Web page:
The Greek proposal “doesn’t meet the criteria agreed upon in the Eurogroup on Monday,” German Finance Ministry spokesman Martin Jaeger said in an e-mailed statement. “In truth, it aims at bridge financing without meeting the requirements” of the rescue program. European Commission Spokesman Margaritis Schinas moments earlier had said the Greek letter could be the basis for a “reasonable compromise.”
With the Greek state and its banks shut out of financial markets and dependent on emergency aid to stay afloat, Prime Minister Alexis Tsipras is retreating from his pledges to end austerity as the country’s creditors tighten the financial vise. While he’s not yet gone far enough to satisfy Germany, Greek bonds held on to earlier gains as a spokeswoman said Finance Minister Wolfgang Schaeuble still plans to meet his euro-region counterparts in Brussels on Friday.
“No agreement would lead Greece to default,” Malta’s Finance Minister Edward Scicluna said in an interview. “Once you default, it’s a terrible thing.”
Varoufakis said he wants the European Central Bank to re-introduce a waiver allowing its debt to be used as collateral in refinancing operations as a result of the extension. That would ease the financial restrictions that have helped wring concessions from Tsipras. Without a financial backstop, Greece is on course to default on some of its liabilities as early as next month.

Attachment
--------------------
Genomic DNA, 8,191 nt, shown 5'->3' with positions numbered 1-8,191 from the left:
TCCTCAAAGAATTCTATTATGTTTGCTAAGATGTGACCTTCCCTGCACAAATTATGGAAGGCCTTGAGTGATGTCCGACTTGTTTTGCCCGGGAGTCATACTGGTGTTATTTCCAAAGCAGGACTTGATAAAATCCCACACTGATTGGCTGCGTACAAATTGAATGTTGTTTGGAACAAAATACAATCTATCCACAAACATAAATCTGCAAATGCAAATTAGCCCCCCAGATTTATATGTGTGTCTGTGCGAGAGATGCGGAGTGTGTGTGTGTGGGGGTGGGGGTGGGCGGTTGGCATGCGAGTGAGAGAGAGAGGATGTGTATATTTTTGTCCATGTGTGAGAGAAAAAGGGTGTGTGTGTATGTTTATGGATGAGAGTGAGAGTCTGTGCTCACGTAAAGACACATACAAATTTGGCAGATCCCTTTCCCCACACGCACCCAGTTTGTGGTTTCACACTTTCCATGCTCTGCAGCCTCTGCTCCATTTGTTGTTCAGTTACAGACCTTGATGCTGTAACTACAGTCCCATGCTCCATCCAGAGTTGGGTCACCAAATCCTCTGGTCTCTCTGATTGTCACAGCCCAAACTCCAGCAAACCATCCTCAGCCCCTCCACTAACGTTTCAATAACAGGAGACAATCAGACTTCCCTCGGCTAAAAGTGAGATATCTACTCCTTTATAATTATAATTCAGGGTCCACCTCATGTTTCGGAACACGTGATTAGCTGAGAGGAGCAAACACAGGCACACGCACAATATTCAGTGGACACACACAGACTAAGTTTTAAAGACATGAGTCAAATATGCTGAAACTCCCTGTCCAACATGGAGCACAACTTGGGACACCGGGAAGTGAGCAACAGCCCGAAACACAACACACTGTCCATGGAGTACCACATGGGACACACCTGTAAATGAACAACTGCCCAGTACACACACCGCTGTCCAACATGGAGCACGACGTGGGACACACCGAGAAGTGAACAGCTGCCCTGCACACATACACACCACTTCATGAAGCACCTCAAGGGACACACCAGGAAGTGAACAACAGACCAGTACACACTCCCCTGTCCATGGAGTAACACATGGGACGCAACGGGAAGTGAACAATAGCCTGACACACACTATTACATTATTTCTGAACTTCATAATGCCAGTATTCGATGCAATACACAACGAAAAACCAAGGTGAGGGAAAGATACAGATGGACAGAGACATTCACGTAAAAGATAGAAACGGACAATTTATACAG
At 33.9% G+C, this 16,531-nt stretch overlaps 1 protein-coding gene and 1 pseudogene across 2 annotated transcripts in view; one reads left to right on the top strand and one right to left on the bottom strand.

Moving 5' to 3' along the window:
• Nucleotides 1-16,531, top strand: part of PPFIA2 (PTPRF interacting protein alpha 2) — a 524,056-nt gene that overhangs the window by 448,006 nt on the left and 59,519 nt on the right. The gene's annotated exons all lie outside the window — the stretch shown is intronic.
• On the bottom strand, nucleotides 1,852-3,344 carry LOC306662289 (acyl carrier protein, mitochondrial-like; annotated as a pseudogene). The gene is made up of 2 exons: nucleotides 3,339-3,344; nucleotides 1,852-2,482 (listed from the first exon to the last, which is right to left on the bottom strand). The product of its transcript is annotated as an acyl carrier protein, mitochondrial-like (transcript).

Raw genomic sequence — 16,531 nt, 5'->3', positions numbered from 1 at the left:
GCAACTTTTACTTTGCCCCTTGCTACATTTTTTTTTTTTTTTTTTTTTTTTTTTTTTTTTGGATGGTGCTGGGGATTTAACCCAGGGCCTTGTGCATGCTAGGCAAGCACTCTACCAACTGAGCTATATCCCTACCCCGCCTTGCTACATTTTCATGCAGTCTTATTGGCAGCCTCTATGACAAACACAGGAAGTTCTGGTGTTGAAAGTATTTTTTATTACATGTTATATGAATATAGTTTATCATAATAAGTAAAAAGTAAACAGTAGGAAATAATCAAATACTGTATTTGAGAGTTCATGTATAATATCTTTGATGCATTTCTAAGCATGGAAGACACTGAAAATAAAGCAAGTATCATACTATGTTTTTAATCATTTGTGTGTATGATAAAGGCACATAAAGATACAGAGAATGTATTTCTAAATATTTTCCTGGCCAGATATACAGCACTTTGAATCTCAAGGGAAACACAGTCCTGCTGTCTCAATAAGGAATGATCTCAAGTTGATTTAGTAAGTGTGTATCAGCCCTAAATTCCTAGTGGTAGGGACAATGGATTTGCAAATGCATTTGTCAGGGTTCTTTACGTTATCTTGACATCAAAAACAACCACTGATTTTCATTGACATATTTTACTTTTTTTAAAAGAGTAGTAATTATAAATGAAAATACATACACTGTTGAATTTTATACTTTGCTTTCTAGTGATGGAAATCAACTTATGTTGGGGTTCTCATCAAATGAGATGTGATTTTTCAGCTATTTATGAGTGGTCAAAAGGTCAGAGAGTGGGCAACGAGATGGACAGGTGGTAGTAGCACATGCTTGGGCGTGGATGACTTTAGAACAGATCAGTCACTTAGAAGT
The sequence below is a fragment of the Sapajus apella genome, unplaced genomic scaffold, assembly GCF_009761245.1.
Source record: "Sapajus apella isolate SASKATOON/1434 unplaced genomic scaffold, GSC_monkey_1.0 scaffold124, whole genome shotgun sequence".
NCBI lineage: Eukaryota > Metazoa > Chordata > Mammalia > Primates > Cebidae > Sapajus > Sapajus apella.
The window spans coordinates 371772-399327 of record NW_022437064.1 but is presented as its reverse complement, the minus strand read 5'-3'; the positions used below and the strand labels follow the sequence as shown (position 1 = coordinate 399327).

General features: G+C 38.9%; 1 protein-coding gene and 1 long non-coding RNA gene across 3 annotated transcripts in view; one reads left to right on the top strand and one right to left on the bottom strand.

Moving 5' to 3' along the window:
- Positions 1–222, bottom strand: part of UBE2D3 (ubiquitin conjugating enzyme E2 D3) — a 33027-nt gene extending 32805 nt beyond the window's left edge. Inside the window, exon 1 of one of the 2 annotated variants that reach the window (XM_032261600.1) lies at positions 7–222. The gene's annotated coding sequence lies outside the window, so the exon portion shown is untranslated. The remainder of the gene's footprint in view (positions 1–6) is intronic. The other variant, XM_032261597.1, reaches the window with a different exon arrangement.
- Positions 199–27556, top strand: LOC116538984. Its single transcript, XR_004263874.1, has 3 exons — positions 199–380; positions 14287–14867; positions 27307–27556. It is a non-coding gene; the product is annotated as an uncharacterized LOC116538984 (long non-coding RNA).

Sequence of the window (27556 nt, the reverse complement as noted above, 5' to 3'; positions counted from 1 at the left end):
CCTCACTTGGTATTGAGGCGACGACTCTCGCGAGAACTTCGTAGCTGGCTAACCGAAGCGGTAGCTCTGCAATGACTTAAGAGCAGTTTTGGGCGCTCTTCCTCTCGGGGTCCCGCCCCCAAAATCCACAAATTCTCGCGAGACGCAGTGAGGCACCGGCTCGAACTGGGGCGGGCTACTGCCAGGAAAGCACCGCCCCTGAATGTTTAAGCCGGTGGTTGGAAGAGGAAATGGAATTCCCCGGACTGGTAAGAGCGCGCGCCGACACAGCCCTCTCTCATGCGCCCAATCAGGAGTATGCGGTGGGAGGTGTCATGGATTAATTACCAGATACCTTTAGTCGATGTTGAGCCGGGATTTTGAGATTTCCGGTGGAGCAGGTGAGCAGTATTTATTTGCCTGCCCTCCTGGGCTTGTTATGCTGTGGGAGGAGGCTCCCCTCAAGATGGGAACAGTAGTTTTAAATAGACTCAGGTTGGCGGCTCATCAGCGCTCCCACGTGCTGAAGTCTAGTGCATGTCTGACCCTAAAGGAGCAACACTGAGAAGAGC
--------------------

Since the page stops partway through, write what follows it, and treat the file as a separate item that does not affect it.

Varoufakis said the extension will also allow Greece to agree on supervision by the European Union, the ECB and the International Monetary Fund and give officials time to negotiate a new deal to allow his country to prosper within the currency union, while making “best use of given flexibility in the current arrangement.”
Full article: Germany Rejects Loan Request Saying Greece Must Meet Conditions (BloombergBusiness)